Nesbitt Memorial Library Journal, Volume 6, Number 3, September, 1996 Page: 146
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Nesbitt Memorial Library Journal
from the remains of the Colorado at the place where it had sunk, and flatboats continued
to haul cargo along the river. Within the next few months, the two steamers would be
launched. In March 1854, the one that was built at Bastrop, newly christened the Water
Moccasin, was floated downriver to Matagorda to have her machinery fitted. In April,
apparently, the new Colorado, which was built from the old, also was floated to Matagorda
to be fitted with machinery, though, quite sensibly, she was first loaded with cotton. The
flatboats, however, encountered unusual difficulty on the unpredictable river. Two
flatboats loaded at Bastrop ran aground before they reached Columbus. Two loaded at La
Grange made it to the coast. They were perhaps the first two boats to travel through the
federal government's canal, which opened in March 1854. The canal, little more than four
miles long, flowed back into the river just south of what had been left of the raft by the
Colorado Navigation Company's efforts. It diverged from the river about one and a half
miles north of the raft. Its first spring, cotton passed through the canal with decided
regularly. Whether for that reason or for some other, many of the plantation owners along
the lower Colorado who had grown sugar in years past began planting cotton.54
On February 3, 1854, the state legislature had passed an act to encourage the
building of steamboats by offering to grant 320 acres of land to those who did. Some five
months later, residents of La Grange began organizing a company to build a boat. One can
assume that the La Grange company did not succeed, for no land was ever granted to it.
However, the law did lead to the construction of one boat which is believed to have been
used on the Colorado River, the Betty Powell. Built by that intrepid backer of navigation,
Samuel G. Powell, the Betty Powell was presumably launched shortly before February 7,
1855, when her owner received certificates for the land he was entitled to by virtue of having
built her. Her time on the Colorado was apparently quite short. By 1857, she was plying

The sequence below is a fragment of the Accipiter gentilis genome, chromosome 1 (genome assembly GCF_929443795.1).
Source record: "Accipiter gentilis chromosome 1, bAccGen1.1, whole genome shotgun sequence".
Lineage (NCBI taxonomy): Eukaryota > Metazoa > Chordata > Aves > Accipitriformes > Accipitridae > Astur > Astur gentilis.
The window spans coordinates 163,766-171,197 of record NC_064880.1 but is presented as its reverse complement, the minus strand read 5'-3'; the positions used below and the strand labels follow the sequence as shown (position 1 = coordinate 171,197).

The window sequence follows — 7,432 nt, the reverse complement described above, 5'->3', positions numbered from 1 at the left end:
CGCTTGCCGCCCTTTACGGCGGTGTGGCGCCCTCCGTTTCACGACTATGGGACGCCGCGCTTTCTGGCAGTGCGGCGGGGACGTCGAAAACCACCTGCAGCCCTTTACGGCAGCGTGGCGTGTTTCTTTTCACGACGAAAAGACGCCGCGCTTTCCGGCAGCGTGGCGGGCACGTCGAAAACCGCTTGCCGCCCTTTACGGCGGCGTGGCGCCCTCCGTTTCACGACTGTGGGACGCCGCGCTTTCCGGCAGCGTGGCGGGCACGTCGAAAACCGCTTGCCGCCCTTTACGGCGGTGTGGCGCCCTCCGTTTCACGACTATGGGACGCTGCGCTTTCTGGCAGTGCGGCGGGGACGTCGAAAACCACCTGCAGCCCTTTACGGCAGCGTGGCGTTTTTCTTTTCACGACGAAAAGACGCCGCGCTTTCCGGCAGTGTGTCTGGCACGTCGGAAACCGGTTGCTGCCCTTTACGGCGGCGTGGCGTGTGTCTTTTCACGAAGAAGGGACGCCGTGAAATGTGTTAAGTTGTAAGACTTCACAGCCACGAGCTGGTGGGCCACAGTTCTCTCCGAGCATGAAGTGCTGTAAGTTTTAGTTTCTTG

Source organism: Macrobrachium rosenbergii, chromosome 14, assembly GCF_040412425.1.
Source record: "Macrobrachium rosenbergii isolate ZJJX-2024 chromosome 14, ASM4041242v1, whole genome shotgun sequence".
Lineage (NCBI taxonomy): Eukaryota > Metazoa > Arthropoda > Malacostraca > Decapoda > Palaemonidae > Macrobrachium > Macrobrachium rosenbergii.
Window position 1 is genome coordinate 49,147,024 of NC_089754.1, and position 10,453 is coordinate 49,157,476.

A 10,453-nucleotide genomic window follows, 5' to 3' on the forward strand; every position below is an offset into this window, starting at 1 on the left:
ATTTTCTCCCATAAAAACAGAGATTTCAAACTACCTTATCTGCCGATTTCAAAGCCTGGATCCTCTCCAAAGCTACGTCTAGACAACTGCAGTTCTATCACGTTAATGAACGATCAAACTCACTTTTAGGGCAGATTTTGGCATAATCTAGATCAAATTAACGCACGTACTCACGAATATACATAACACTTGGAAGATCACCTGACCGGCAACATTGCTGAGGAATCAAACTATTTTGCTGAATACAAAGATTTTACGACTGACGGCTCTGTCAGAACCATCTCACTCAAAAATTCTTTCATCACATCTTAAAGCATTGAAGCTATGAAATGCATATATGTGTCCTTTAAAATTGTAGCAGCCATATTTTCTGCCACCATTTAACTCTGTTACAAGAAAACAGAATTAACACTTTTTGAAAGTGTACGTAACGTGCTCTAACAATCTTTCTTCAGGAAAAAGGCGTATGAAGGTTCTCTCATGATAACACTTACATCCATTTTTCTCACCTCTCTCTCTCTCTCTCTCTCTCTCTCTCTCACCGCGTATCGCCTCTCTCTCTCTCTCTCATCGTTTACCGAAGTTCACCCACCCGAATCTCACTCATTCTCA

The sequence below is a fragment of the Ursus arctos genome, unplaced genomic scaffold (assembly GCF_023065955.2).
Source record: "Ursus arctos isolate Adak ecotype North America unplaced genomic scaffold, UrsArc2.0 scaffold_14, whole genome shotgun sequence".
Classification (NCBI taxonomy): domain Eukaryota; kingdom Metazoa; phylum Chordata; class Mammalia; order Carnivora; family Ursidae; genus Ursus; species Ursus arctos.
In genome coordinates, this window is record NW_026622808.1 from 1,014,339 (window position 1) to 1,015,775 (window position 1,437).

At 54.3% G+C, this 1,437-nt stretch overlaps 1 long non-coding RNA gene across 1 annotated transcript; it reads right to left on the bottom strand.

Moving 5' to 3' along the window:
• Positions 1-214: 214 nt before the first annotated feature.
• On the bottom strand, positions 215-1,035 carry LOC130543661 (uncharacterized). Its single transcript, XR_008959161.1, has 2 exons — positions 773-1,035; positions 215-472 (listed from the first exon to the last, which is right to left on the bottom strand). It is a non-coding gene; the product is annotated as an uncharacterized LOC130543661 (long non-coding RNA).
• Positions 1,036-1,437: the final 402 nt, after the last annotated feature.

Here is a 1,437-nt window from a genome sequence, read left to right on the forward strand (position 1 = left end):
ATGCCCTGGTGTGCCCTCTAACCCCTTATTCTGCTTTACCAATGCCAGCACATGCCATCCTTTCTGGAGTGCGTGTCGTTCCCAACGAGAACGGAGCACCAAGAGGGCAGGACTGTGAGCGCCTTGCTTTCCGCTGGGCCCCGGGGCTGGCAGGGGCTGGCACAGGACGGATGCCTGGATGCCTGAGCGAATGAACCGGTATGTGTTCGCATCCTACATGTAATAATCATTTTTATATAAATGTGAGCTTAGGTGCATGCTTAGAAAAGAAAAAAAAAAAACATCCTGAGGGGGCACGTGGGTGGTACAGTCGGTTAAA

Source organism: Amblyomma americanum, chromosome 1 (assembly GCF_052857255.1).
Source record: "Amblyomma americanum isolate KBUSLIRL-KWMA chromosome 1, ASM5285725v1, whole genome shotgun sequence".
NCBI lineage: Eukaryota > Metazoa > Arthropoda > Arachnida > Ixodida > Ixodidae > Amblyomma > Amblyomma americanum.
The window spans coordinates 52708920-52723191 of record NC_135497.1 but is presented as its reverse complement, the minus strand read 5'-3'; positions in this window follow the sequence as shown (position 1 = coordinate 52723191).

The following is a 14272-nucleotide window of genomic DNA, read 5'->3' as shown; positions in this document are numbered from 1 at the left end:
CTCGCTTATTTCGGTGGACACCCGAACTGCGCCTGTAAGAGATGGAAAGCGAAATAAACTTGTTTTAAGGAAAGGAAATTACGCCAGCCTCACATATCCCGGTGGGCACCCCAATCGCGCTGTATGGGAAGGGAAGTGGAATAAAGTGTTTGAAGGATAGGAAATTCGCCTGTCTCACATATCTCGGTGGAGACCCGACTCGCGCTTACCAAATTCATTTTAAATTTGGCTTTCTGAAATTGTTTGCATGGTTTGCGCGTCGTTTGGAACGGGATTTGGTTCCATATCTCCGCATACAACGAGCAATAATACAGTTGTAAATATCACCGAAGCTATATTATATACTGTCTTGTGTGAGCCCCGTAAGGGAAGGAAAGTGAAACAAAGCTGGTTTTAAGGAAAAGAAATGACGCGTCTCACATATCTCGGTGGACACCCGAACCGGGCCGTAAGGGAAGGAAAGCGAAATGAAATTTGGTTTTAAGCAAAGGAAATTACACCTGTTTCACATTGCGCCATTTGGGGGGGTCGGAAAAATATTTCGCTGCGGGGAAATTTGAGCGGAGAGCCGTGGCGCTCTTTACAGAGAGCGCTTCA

the waters between the Trinity River and Galveston. On May 17, 1859, en route to
Galveston with a load of cotton, she caught fire and was destroyed.55
54 Texas Monument, August 24, 1853, September 14, 1853, October 26, 1853, March 8, 1854, March
22, 1854, March 29, 1854, April 5, 1854, April 12, 1854, April 26, 1854; Charles William Tait to James Asbury
Tait, July 9, 1854, Tait Family Papers, Ms. 32, Archives of the Nesbitt Memorial Library, Columbus. William
Jones Elliott Heard, who for many years had grown sugar at Egypt, dropped the crop after 1854. His neighbor,
Eli Mercer, who had grown sugar since at least 1844, continued to do so at least through 1855 (see P. A.
Champomier, Statement of the Sugar Crop Made in Louisiana in 1852-53 (New Orleans, 1853), p. 44;
Champomier, Statement of the Sugar Crop Made in Louisiana in 1853-54 (New Orleans, 1854), p. 47;
Champomier, Statement of the Sugar Crop Made in Louisiana in 1854-55 (New Orleans, 1855), p. 45;
Champomier, Statement of the Sugar Crop Made in Louisiana in 1855-56 (New Orleans, 1856), p. 44;
La Grange Intelligencer, November 28, 1844).
55 Gammel, ed., The Laws of Texas 1822-1897, vol. 3, p. 1478; Texas Monument, February 22, 1854,
June 14, 1854, July 14, 1854, August 1, 1854, August 8, 1854, August 15, 1854; Samuel G. Powell, Milam
District Scrip File 484, Archives and Records Division, Texas General Land Office, Austin; Galveston Weekly
News, May 26, 1857; Annual Report of Steamboat Inspections for 1859, Fourth Supervising District, RG 41,
National Archives, Washington. The law allowed land grants to persons who built seagoing vessels, whether
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Nesbitt Memorial Library. Nesbitt Memorial Library Journal, Volume 6, Number 3, September, 1996, periodical, September 1996; Columbus, Texas. (texashistory.unt.edu/ark:/67531/metapth151398/m1/34/?q=nesbitt%20memorial%20library%20journal: accessed June 25, 2017), University of North Texas Libraries, The Portal to Texas History, texashistory.unt.edu; crediting Nesbitt Memorial Library.